Saturday, July 30, 2011

Timeless Music - Representing Yoruba

Lara Bajomo was this gifted vocalist back in Queen's College. Now she's Lara George, the woman who gave us Ijoba Orun (the kingdom of heaven) - the gospel recording that causes goosebumps in young and old alike.

Dare Art Alade attended King's College, performing in a KC-QC operetta (championed by the QC principal) around 1997. He performs as Darey. Although he has several hits in several genres (usually R&B), I think it's this performance - his rendition of Sisi Eko - that will be played into the 22nd century.

Saturday, July 16, 2011

According to us


  1. Best Beauty Blog
  2. Best Blog by a Blogger based outside of Nigeria
  3. Best Blog by a Nigeria-based Blogger
  4. Best Book, Poetry or Writing Blog
  5. Best Collaborative or Group Blog
  6. Best Daily Read
  7. Best Designed Blog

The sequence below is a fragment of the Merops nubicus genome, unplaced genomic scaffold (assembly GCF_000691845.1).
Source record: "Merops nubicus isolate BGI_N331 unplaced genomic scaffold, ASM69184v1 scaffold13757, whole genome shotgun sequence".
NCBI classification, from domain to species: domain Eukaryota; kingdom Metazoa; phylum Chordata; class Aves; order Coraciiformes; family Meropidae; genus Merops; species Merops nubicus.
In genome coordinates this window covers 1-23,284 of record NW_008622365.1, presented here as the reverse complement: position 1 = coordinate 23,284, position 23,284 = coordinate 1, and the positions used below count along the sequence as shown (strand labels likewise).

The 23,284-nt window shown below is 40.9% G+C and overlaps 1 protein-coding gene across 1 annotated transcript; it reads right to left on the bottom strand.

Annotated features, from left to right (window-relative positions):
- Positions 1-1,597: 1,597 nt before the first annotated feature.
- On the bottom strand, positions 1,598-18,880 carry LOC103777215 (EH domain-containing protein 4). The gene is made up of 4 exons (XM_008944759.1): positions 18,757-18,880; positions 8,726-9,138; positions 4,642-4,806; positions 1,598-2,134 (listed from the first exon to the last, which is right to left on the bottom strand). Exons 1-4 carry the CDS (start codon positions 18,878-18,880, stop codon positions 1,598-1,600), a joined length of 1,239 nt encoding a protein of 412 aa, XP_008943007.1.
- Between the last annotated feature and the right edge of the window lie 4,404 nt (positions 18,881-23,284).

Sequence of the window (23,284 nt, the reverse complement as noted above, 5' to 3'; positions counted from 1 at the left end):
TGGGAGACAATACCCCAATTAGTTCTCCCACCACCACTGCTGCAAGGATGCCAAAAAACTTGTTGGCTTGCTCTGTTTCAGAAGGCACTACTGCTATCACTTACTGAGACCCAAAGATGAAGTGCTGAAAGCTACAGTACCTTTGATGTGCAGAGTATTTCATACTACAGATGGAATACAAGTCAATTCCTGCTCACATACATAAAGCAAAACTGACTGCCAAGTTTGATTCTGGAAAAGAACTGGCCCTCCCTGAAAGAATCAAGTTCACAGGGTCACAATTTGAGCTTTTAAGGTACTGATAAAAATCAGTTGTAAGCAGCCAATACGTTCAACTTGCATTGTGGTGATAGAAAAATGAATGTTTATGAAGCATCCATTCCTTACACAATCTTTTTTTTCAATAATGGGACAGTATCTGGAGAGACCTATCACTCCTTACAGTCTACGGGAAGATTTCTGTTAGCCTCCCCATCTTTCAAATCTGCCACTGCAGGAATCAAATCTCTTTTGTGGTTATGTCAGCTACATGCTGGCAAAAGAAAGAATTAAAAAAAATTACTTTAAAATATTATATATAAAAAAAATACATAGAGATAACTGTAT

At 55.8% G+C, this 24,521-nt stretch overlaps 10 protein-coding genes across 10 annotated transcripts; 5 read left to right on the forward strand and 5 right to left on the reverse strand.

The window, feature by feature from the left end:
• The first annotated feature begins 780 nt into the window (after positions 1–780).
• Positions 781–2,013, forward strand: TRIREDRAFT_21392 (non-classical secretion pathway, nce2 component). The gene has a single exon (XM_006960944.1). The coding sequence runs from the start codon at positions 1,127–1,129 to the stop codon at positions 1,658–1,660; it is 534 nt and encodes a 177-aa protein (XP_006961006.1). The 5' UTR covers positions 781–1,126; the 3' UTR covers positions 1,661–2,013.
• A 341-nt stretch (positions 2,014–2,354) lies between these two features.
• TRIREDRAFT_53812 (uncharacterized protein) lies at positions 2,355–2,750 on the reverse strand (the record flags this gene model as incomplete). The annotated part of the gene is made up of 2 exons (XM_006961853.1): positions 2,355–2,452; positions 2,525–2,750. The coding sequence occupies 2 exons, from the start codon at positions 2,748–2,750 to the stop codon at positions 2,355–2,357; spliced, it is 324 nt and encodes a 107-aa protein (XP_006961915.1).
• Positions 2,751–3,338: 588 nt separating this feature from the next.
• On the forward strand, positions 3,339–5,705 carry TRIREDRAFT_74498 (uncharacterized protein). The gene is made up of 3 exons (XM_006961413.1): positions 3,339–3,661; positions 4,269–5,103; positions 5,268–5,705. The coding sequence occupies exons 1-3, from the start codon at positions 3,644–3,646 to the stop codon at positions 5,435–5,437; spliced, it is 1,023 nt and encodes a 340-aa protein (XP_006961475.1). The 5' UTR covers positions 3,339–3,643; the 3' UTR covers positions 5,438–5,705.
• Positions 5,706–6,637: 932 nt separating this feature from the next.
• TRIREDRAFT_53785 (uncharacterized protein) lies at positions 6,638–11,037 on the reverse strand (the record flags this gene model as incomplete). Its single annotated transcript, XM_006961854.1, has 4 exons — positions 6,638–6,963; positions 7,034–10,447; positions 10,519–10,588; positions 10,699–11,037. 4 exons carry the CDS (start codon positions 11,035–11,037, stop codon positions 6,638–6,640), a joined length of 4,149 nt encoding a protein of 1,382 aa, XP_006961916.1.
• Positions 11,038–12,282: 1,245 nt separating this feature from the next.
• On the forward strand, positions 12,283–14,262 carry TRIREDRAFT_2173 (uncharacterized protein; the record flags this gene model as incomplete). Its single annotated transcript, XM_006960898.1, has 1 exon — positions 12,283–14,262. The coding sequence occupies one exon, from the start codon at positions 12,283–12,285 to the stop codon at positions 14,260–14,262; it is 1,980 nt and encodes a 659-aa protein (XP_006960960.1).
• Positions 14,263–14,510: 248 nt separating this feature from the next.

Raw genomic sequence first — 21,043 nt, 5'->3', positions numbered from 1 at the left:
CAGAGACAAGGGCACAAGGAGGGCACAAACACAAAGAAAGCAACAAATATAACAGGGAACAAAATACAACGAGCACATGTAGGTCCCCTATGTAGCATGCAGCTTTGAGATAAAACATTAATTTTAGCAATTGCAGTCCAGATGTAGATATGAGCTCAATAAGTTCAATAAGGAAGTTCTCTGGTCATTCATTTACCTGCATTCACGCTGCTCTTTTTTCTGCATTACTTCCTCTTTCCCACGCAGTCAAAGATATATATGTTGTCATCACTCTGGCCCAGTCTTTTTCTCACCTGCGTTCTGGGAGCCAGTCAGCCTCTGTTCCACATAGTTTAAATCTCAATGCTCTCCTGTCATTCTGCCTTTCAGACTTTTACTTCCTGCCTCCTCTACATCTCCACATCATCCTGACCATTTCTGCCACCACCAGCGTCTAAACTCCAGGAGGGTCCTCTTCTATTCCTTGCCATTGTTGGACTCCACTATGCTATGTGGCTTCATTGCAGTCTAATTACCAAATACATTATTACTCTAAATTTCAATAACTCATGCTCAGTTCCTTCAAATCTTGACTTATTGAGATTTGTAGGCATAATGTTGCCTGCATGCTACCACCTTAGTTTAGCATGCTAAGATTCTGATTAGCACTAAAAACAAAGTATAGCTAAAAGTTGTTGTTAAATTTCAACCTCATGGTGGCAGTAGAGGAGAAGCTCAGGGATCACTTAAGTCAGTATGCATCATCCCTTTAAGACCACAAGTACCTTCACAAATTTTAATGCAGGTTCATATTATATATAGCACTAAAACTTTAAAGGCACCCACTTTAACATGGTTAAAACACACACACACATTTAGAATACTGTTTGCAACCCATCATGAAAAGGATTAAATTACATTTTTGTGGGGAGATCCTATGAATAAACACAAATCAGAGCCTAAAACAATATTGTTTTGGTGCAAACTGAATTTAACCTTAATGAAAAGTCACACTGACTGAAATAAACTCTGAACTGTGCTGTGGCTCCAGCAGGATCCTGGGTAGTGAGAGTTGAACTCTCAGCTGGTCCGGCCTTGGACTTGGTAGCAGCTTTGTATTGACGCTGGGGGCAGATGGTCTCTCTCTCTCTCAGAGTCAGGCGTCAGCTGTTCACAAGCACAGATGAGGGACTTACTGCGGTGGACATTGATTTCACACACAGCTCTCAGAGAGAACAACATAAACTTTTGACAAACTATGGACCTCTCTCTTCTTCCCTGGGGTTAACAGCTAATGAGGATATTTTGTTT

8. Best Entertainment Blog
  9. Best Fashion or Style Blog
  10. Best Fitness or Health Blog
  11. Best Food Blog
  12. Best Magazine or News Blog
  13. Best Music Blog
  14. Best New Blog
  15. Best Parenting Blog
  16. Best Personal Blog
  17. Best Photography Blog
  18. Best Political Blog
  19. Best Religion Blog
  20. Best Science or Technology Blog
  21. Best Sports Blog
  22. Best Student Blog
  23. Best Travel Blog
  24. Best Wedding Blog
  25. Most Controversial Blog
  26. Most Humourous Blog
  27. Most Educational Blog
  28. Most Inspiring Blog
  29. Most Unique Voice in a Blog
  30. Nigerian Blog of the Year

Wednesday, July 06, 2011

Smart and Dumb, Yin and Yang


Soon after my last post, I started to think I was wrong. The research "system", centered in the United States, has evidently succeeded in producing cures, patents, missiles, NASDAQ, ... I should appreciate that at least things work in that sense, and that scientists are guaranteed a middle-class income and higher.
But then I got support from people who say, yes, that is what I'm going through or went through. So add depressed practitioners to the list of products of the research system.

Why this system? Well, division of labour is a fine thing. It makes experts, and experts are better at what they do, they are faster too.
It is also a sad thing. Here are some fundamental problems.